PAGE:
of the name of Peter Green, who was astonishingly well read and intelligent, being well-informed on topics of the day and what was going on in the great world beyond his horizon. He explained graphically the manner in which the American ship Mabel Clark was lost, and the manner of discovering the fact from wreckage seen the following day drifting past the island.

p. 159: From this time until the Duck Islands were passed, frequent gatherings of the captains of the several vessels were had on board one or the other of the relief ships. These were known in the whaling vernacular as “mollies,” which, interpreted, meant a sort of “smoker” where experiences in the ice regions were related. As the commander’s ice experience was limited to knowledge acquired from reading the literature upon this subject, he was receptive on these occasions rather than communicative. The thrilling adventures, the hairbreadth escapes, the suffering and exposures, when caught and crushed by the ice, were harrowing yet fascinating. But from these descriptions of those veritable old sea vikings much that was valuable afterward was derived. Some among the relief officers were inclined to infer that our lack of these experiences would discount the chances of success. Not so, however, with the commander, who reached the conclusion, during these conferences, that the experiences related were to be considered excellent, if the object was to catch whales; but where the purpose was to relieve Greely, risk, rather than too much caution, was to be the rule of action. The value of experience may be overestimated in this work; it sometimes begets conservatism; and nothing is more true in ice work than that they who know nothing fear nothing. This proved the dominant factor in the expedition’s work.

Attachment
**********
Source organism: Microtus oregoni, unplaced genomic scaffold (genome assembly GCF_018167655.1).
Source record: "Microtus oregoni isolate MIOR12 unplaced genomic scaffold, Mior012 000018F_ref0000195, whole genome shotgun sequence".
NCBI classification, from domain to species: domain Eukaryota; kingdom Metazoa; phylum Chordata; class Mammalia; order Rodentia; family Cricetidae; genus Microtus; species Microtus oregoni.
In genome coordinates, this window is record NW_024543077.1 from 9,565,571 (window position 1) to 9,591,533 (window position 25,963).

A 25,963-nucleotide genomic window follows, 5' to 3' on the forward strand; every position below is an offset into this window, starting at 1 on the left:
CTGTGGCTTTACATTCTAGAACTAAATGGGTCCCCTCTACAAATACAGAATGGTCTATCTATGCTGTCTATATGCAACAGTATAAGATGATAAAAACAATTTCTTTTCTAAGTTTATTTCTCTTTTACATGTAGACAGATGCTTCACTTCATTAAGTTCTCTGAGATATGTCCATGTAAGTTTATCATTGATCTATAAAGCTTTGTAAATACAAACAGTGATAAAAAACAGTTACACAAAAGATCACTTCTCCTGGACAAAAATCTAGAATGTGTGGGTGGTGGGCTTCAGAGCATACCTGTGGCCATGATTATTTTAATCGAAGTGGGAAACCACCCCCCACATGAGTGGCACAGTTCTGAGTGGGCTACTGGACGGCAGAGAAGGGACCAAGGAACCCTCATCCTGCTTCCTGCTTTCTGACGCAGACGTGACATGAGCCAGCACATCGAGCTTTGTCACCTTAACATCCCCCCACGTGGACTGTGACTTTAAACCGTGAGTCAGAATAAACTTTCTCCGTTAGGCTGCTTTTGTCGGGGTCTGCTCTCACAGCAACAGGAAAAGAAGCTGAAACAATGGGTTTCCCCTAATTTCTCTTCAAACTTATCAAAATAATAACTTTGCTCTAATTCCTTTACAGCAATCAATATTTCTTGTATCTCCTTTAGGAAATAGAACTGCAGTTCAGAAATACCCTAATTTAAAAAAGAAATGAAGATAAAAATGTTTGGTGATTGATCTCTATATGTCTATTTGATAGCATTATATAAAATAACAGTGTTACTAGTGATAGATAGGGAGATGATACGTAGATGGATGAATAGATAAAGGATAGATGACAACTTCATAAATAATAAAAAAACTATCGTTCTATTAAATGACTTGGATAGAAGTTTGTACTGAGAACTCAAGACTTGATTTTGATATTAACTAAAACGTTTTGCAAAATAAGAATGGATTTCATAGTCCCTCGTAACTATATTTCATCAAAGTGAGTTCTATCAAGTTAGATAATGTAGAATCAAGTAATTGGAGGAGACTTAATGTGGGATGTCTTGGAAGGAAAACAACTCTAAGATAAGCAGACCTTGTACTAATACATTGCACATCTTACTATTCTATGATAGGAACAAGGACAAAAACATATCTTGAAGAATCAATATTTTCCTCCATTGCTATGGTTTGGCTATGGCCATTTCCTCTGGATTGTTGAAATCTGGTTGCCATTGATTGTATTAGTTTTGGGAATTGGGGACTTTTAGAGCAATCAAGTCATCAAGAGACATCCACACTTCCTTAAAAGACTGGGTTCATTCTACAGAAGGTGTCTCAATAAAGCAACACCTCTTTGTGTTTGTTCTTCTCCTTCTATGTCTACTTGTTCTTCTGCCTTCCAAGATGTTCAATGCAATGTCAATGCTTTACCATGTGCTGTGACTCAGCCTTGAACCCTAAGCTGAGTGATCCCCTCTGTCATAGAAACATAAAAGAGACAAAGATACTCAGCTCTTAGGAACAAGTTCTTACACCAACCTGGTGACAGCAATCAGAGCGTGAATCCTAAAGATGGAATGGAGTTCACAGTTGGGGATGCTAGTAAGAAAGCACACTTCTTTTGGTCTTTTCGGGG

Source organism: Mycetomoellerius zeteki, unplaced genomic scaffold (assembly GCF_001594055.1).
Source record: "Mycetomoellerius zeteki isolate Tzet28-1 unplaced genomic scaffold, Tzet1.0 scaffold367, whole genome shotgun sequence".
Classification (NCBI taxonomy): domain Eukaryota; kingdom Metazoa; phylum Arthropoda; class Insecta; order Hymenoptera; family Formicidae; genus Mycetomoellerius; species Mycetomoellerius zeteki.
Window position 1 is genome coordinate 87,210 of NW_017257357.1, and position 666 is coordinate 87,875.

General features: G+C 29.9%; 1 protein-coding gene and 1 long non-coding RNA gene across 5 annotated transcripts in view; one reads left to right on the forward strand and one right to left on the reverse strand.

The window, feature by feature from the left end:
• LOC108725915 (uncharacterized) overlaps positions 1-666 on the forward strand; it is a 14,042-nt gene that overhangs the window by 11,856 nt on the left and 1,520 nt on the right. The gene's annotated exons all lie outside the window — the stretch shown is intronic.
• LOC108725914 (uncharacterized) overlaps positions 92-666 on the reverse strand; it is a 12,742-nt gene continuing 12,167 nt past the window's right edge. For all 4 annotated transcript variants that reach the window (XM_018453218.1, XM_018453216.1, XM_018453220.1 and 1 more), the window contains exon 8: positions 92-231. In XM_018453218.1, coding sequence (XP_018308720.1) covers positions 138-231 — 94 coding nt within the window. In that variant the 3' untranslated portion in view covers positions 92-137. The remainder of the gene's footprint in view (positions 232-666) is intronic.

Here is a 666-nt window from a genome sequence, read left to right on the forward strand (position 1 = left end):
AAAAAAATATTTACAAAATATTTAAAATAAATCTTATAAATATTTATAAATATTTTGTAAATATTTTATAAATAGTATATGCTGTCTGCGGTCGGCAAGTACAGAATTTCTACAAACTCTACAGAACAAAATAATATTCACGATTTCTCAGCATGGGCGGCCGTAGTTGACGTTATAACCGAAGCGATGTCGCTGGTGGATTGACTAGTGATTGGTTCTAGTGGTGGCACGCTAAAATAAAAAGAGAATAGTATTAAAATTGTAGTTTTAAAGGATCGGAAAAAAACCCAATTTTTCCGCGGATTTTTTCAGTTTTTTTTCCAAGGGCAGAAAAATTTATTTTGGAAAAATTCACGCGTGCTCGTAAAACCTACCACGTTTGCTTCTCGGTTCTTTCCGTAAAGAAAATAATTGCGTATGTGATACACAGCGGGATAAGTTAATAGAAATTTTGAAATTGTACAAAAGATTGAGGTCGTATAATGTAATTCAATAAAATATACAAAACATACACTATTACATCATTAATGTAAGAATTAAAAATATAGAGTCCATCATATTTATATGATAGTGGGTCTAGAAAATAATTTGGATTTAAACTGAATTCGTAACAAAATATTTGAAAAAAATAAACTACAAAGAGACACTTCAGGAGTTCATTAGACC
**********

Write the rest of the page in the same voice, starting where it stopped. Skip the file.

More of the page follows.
p. 335: The mail of July 10th brought many newspapers from home to the squadron, and in all of them were fuller details of the battle of July 3d. [in which Spanish force surrendered. Almost without exception those dailies gave the credit of the victory to the commander of the Second Squadron and ignored the New York as a factor in it. In that same spirit of generous fairness to share the honors and glories of that great victory with all who helped to achieve it, no matter how little in degree, the telegram which follows was transmitted the afternoon of that day, through Admiral Sampson, to the Secretary of the Navy.

Flagship Brooklyn,

Off Santiago de Cuba , July 10, 1898.

Feel some mortification that the newspaper accounts of July 6th have attributed victory on July 3d almost entirely to me. Victory was secured by the force under command Commander-in-Chief, North Atlantic Station, and to him the honor is due. The end of line held by the Brooklyn and the Vixen was heavily assailed, and had the honor, with the Oregon, of being in the battle from the beginning to the end. And I do not doubt for a moment full and proper credit will be given to all persons and all ships in the official report of the combat.

W. S. Schley

This telegram was handed in person to Admiral Sampson, who, after reading it carefully, said: “Schley, this is kind and generous; I will transmit it at once.” The admiral and the commander of the Second Squadron had been friends for forty years, and during their official association there had been no break or misunderstanding.